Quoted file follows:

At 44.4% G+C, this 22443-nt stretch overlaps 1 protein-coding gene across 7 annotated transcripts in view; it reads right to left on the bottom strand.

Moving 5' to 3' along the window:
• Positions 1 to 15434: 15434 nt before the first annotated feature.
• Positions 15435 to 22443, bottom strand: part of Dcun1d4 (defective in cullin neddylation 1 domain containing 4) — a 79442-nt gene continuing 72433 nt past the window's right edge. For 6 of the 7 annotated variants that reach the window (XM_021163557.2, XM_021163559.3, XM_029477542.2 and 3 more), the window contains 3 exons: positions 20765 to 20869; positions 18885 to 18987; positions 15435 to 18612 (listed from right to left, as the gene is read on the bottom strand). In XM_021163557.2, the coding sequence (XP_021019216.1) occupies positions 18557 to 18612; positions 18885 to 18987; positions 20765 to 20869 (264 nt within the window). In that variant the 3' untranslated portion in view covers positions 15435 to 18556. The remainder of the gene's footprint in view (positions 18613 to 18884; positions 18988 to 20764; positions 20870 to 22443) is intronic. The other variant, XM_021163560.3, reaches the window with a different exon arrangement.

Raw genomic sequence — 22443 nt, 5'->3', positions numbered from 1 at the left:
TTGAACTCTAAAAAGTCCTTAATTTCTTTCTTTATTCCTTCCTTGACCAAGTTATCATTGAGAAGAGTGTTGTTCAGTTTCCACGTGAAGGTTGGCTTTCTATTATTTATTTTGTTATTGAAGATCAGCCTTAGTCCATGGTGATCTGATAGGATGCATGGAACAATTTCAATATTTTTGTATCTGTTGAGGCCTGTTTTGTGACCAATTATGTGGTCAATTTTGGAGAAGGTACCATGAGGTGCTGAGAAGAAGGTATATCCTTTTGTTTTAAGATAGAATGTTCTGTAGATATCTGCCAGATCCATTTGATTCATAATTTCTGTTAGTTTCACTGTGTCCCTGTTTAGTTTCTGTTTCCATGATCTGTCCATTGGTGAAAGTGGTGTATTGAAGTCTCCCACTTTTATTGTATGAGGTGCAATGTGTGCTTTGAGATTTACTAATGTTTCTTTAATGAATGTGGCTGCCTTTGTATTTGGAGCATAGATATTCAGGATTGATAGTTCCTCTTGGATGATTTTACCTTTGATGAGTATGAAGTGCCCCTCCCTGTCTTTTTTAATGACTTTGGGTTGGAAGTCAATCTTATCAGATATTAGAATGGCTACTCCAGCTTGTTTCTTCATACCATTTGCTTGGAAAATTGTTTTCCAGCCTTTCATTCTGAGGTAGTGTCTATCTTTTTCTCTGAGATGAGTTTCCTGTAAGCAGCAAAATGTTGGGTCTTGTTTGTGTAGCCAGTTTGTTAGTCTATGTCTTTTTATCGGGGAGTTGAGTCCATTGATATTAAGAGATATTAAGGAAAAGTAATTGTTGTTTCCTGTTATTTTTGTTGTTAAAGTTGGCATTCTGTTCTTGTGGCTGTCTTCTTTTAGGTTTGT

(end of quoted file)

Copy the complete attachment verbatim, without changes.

At 44.4% G+C, this 22443-nt stretch overlaps 1 protein-coding gene across 7 annotated transcripts in view; it reads right to left on the bottom strand.

Moving 5' to 3' along the window:
• Positions 1 to 15434: 15434 nt before the first annotated feature.
• Positions 15435 to 22443, bottom strand: part of Dcun1d4 (defective in cullin neddylation 1 domain containing 4) — a 79442-nt gene continuing 72433 nt past the window's right edge. For 6 of the 7 annotated variants that reach the window (XM_021163557.2, XM_021163559.3, XM_029477542.2 and 3 more), the window contains 3 exons: positions 20765 to 20869; positions 18885 to 18987; positions 15435 to 18612 (listed from right to left, as the gene is read on the bottom strand). In XM_021163557.2, the coding sequence (XP_021019216.1) occupies positions 18557 to 18612; positions 18885 to 18987; positions 20765 to 20869 (264 nt within the window). In that variant the 3' untranslated portion in view covers positions 15435 to 18556. The remainder of the gene's footprint in view (positions 18613 to 18884; positions 18988 to 20764; positions 20870 to 22443) is intronic. The other variant, XM_021163560.3, reaches the window with a different exon arrangement.

Raw genomic sequence — 22443 nt, 5'->3', positions numbered from 1 at the left:
TTGAACTCTAAAAAGTCCTTAATTTCTTTCTTTATTCCTTCCTTGACCAAGTTATCATTGAGAAGAGTGTTGTTCAGTTTCCACGTGAAGGTTGGCTTTCTATTATTTATTTTGTTATTGAAGATCAGCCTTAGTCCATGGTGATCTGATAGGATGCATGGAACAATTTCAATATTTTTGTATCTGTTGAGGCCTGTTTTGTGACCAATTATGTGGTCAATTTTGGAGAAGGTACCATGAGGTGCTGAGAAGAAGGTATATCCTTTTGTTTTAAGATAGAATGTTCTGTAGATATCTGCCAGATCCATTTGATTCATAATTTCTGTTAGTTTCACTGTGTCCCTGTTTAGTTTCTGTTTCCATGATCTGTCCATTGGTGAAAGTGGTGTATTGAAGTCTCCCACTTTTATTGTATGAGGTGCAATGTGTGCTTTGAGATTTACTAATGTTTCTTTAATGAATGTGGCTGCCTTTGTATTTGGAGCATAGATATTCAGGATTGATAGTTCCTCTTGGATGATTTTACCTTTGATGAGTATGAAGTGCCCCTCCCTGTCTTTTTTAATGACTTTGGGTTGGAAGTCAATCTTATCAGATATTAGAATGGCTACTCCAGCTTGTTTCTTCATACCATTTGCTTGGAAAATTGTTTTCCAGCCTTTCATTCTGAGGTAGTGTCTATCTTTTTCTCTGAGATGAGTTTCCTGTAAGCAGCAAAATGTTGGGTCTTGTTTGTGTAGCCAGTTTGTTAGTCTATGTCTTTTTATCGGGGAGTTGAGTCCATTGATATTAAGAGATATTAAGGAAAAGTAATTGTTGTTTCCTGTTATTTTTGTTGTTAAAGTTGGCATTCTGTTCTTGTGGCTGTCTTCTTTTAGGTTTGT